Does a professional liability insurer have a duty to defend a doctor against a patient’s claim alleging sexual assault?

by Christopher J. Graham and Joseph P. Kelly

Texas

Patient sues her physician and alleged sexual assault. Patient allegedly arrived for an appointment and was assaulted by physician resulting in her loss of consciousness and then physician sexually assaulted her while she was unconscious. Physician’s practice tendered the defense of physician for patient’s suit to its professional liability insurer. Is MedPro obligated to defend physician? That was the question decided in Medical Protective Company v. David L. Turner, et al, Case No. 3:15-CV-0366-L (N.D. Tex. June 10, 2015).

MedPro agreed under its policy “to defend and pay damages” for “any claim first made, or potential claim first brought to the Insured’s attention, during the term of this policy based on professional services rendered, or which should have been rendered … in the practice of Insured’s profession as hereinafter limited and defined.”

“Professional services” was defined as “the rendering of medical, surgical, dental, or nursing services to a patient and the provision of medical examinations, opinions, or consultations regarding a person’s medical condition within the Insured’s practices as a licensed health care provider. This shall include first aid rendered at the scene of an accident without expectation of monetary compensation.”

MedPro’s policy excluded “Payment of damages (but will defend) in any claim for damages if said damages are in consequence of the performance of a criminal act or willful tort or sexual act.”

Physician’s argument for coverage was two-fold:

(1) Patient’s suit is a claim “based on professional services rendered, or which should have been rendered” because “[a]ccording to the petition, the alleged physical and sexual ‘assaults’ arose out of or occurred in connection with [physician’s] rendition or failure to render professional medical treatment that was being sought by [patient]–i.e., during an office visit and examination for the purpose of obtaining refills.”

(2) A duty to defend is expressly stated in the above sexual act exclusion.

MedPro countered that “it cannot be a ‘professional service’ for a doctor to have non-consensual sex with a patient” and physician’s attempt to to expand coverage via the exclusion “confus[es the basic structure of an insurance policy … [and physician] cannot ignore the scope of coverage set out in the insuring clause of his policy, and then argue that different, additional coverage is somehow created by a policy exclusion.”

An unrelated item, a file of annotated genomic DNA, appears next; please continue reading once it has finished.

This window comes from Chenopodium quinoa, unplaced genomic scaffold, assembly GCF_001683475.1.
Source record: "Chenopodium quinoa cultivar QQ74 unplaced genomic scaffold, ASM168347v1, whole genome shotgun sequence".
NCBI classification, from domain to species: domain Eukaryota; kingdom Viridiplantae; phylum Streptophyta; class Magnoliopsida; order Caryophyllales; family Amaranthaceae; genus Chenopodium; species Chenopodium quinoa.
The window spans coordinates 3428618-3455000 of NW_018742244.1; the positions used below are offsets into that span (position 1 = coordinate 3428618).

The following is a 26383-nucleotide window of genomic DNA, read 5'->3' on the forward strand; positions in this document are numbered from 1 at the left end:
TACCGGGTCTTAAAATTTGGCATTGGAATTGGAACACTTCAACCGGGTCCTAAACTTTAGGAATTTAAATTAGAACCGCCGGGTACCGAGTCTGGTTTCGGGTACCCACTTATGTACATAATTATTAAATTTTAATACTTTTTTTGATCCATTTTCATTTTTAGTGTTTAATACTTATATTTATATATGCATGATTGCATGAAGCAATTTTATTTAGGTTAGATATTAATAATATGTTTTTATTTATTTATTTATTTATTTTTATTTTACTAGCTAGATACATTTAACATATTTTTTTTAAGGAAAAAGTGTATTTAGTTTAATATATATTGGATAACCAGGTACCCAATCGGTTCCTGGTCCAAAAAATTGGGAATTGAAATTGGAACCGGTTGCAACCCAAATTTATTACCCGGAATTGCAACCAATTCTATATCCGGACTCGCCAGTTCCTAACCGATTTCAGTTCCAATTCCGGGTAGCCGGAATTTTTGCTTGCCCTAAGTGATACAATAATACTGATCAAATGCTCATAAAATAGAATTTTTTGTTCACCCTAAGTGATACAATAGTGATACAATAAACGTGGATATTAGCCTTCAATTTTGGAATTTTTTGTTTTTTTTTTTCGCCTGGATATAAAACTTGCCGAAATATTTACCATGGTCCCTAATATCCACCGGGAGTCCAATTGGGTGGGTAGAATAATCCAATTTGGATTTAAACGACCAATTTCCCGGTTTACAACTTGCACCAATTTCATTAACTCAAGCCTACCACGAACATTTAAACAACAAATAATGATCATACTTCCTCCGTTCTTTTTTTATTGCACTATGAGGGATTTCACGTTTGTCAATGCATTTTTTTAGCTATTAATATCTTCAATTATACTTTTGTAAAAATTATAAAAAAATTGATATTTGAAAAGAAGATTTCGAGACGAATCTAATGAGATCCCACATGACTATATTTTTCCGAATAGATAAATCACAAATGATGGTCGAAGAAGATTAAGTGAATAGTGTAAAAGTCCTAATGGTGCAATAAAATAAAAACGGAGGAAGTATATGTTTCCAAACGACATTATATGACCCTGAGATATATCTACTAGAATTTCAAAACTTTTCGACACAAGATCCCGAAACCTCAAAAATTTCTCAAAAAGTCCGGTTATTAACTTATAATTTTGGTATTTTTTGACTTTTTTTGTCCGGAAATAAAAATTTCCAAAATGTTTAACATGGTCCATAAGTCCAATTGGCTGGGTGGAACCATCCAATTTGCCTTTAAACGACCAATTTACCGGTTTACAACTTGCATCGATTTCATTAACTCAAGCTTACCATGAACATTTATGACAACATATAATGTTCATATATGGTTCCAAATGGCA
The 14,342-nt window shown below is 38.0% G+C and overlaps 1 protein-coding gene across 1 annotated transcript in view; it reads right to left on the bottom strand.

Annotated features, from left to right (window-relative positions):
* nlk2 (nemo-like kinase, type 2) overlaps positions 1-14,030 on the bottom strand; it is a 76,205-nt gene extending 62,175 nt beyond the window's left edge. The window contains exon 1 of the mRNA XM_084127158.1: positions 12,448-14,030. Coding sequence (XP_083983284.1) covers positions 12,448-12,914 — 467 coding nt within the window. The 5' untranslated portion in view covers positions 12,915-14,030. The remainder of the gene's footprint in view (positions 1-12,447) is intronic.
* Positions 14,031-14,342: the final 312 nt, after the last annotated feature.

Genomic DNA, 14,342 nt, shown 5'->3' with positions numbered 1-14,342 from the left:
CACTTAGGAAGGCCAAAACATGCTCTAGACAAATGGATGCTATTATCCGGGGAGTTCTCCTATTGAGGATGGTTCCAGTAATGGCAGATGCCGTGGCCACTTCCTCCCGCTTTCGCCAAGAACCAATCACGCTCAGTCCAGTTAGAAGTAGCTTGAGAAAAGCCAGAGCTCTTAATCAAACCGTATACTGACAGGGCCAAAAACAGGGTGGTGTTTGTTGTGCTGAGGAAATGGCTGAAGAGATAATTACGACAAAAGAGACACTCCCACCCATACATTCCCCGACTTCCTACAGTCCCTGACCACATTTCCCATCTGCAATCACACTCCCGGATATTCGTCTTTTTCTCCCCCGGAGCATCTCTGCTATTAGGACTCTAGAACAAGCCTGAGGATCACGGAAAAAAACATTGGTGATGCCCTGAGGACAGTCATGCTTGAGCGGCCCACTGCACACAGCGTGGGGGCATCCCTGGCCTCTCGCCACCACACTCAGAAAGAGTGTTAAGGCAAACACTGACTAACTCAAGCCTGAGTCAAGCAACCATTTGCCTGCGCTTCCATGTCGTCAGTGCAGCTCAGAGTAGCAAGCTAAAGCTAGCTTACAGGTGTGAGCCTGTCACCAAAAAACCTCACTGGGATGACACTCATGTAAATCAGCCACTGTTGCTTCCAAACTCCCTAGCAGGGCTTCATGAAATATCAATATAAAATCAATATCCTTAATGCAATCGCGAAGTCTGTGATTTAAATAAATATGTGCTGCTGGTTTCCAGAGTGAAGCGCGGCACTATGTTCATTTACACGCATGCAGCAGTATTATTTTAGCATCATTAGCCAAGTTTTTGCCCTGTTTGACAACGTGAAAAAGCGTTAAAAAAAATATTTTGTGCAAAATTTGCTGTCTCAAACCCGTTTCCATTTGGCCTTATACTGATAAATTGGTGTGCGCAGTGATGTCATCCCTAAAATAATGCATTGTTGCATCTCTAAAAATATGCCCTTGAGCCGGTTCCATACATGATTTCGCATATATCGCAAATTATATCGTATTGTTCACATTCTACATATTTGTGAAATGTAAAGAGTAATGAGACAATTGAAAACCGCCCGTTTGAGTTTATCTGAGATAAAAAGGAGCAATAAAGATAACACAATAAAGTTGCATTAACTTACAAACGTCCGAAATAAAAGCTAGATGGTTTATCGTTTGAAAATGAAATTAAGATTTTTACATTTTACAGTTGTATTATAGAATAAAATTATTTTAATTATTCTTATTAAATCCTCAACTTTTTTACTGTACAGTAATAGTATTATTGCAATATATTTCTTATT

The court sided with MedPro on physician’s first argument stating “there are no allegations in the Petition in the Underlying Lawsuit that could bring the allegations within the coverage of the Policy. Even construed liberally, and resolving all doubts in favor of the insured, the allegations of assault and non-consensual sex in the Petition do not relate to the rendering of professional services, as the alleged assault and nonconsensual sex bore no connection to ‘the rendering of medical, surgical, dental, or nursing services to a patient and the provision of medical examinations, opinions, or consultations regarding a person’s medical condition within the insured’s practice as a licensed health care provider.”

The court also rejected physician’s argument that the sexual act exclusion created a duty to defend stating that physician’s argument “misconstrues the function of exclusions in insurance policies.” According to the court:

Initially, the insured has the burden of establishing coverage under the terms of the policy. If the insured proves coverage, then to avoid liability the insurer must prove the loss is within an exclusion. If the insurer proves the exclusion applies, the burden shifts back to the insured to show that an exception to the exclusion brings the claim back within coverage.

The court’s decision leads to an interesting question–when, if ever, could a patient’s claim involving a physician’s alleged “sexual act” be “based on professional services rendered” and, thus, trigger a professional liability insurer’s duty to defend? Here, it wasn’t enough that the alleged sexual assault occurred during patient’s appointment at the physician’s office; the claim wasn’t “based on professional services rendered, or which should have been rendered…”; it was based on a sexual assault. The court’s decision appears to be consistent with how other court’s have handled the issue.

Tags: Texas, professional liability insurance, professional services, physician, sexual assualt, sexual act exclusion

Category: Professional Liability Insurance Digest Comment »


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